Also, some have mentioned placing the green tomatoes in a brown paper bag to ripen. Seeing as I have a roof garden and temps are often quite hot, should I put my green tomatoes in a bag to ripen instead of doing it on the vine?

Finally, if my tomatoes do not go red because of the temps outside, will they still taste ripe even if they remain green, or is it essential to have your tomato go red for them to get juicy and good?

Thanks!

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It isn't unusual for temps to go over 100 here.
We normally plan for the August days, when the new flowers just will not set fruit. But, I have never noticed any problem in ripening fruits when the temps are high.

It is the norm to start more plants in June to just be coming into production in July and growing in August to cover the time when fruit just will not set due to temps.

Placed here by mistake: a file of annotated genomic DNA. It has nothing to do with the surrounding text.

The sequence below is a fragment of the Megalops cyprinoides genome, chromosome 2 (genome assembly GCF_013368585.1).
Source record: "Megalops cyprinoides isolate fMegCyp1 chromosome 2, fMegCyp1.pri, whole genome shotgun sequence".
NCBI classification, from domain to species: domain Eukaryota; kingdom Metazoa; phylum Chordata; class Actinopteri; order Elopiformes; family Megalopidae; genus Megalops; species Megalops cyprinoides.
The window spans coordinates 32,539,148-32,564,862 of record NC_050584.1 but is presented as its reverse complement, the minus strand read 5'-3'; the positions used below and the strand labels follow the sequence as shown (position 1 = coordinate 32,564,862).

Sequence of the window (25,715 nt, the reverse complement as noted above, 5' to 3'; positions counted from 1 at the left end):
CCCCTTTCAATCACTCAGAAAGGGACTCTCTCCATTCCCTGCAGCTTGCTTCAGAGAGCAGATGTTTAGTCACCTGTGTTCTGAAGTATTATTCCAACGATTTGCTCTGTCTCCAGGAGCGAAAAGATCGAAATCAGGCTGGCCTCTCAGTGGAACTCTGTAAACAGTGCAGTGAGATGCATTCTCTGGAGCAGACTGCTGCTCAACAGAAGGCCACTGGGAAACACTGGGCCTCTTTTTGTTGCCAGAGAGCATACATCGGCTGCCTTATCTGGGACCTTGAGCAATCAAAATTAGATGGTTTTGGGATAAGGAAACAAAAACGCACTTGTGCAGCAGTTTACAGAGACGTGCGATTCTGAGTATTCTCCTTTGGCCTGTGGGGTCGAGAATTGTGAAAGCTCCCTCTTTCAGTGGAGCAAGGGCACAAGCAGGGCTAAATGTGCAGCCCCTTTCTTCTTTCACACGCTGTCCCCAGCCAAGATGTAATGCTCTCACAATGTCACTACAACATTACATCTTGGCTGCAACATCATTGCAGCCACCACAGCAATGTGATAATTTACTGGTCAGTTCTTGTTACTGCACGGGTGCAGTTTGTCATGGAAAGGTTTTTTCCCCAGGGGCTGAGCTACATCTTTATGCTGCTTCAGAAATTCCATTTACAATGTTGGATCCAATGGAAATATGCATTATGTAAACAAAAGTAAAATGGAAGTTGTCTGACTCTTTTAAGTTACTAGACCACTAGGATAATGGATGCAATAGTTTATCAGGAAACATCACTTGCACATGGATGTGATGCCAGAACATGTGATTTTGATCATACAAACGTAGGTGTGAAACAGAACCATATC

I shade my plants, and that seems to help them set the fruits.

I refuse to grow green tomatoes, I want to have a way to tell when they are ripe.
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I, too, have heard that tomatoes need sunlight to turn red. However, when I consider your points, TZ, I think you are right in saying it's a myth.
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dfaber
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Tomatoes will not turn or grow larger

I gave my daughter a tomato plant in a container because she lives in an apartment. She put it on her back porch where it does catch some sun...and she has tried putting it in the shade. I gave it to her in May and it had two small green tomatoes. Those tomatoes are now just larger than a golf ball, still green and just stopped growing. They haven't rotted. The plant looks fine. She repotted the plant in a larger container and used a potting soil for vegetables that has Miracle Gro in it. We have had a very hot summer. What could she try to get this plant to grow these tomatoes and possibly produce more!